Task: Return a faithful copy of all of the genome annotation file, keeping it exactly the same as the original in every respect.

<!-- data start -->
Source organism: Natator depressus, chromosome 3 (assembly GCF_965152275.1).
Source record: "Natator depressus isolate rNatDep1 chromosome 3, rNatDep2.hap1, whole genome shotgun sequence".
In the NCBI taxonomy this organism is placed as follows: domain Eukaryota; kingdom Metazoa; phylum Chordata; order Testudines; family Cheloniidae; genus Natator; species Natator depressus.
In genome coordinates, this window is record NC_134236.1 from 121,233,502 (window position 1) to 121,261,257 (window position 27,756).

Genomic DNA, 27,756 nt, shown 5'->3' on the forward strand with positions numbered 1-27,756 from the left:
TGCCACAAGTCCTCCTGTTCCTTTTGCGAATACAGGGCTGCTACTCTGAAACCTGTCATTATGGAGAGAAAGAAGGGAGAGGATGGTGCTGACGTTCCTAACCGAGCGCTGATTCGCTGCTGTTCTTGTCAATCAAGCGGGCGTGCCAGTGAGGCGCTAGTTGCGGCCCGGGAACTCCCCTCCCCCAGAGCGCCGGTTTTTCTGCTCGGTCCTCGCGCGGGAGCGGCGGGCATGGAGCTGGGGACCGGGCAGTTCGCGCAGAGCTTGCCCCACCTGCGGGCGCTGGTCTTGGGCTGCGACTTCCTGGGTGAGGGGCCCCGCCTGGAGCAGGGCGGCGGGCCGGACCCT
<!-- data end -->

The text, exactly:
Source organism: Natator depressus, chromosome 3 (assembly GCF_965152275.1).
Source record: "Natator depressus isolate rNatDep1 chromosome 3, rNatDep2.hap1, whole genome shotgun sequence".
In the NCBI taxonomy this organism is placed as follows: domain Eukaryota; kingdom Metazoa; phylum Chordata; order Testudines; family Cheloniidae; genus Natator; species Natator depressus.
In genome coordinates, this window is record NC_134236.1 from 121,233,502 (window position 1) to 121,261,257 (window position 27,756).

Genomic DNA, 27,756 nt, shown 5'->3' on the forward strand with positions numbered 1-27,756 from the left:
TGCCACAAGTCCTCCTGTTCCTTTTGCGAATACAGGGCTGCTACTCTGAAACCTGTCATTATGGAGAGAAAGAAGGGAGAGGATGGTGCTGACGTTCCTAACCGAGCGCTGATTCGCTGCTGTTCTTGTCAATCAAGCGGGCGTGCCAGTGAGGCGCTAGTTGCGGCCCGGGAACTCCCCTCCCCCAGAGCGCCGGTTTTTCTGCTCGGTCCTCGCGCGGGAGCGGCGGGCATGGAGCTGGGGACCGGGCAGTTCGCGCAGAGCTTGCCCCACCTGCGGGCGCTGGTCTTGGGCTGCGACTTCCTGGGTGAGGGGCCCCGCCTGGAGCAGGGCGGCGGGCCGGACCCT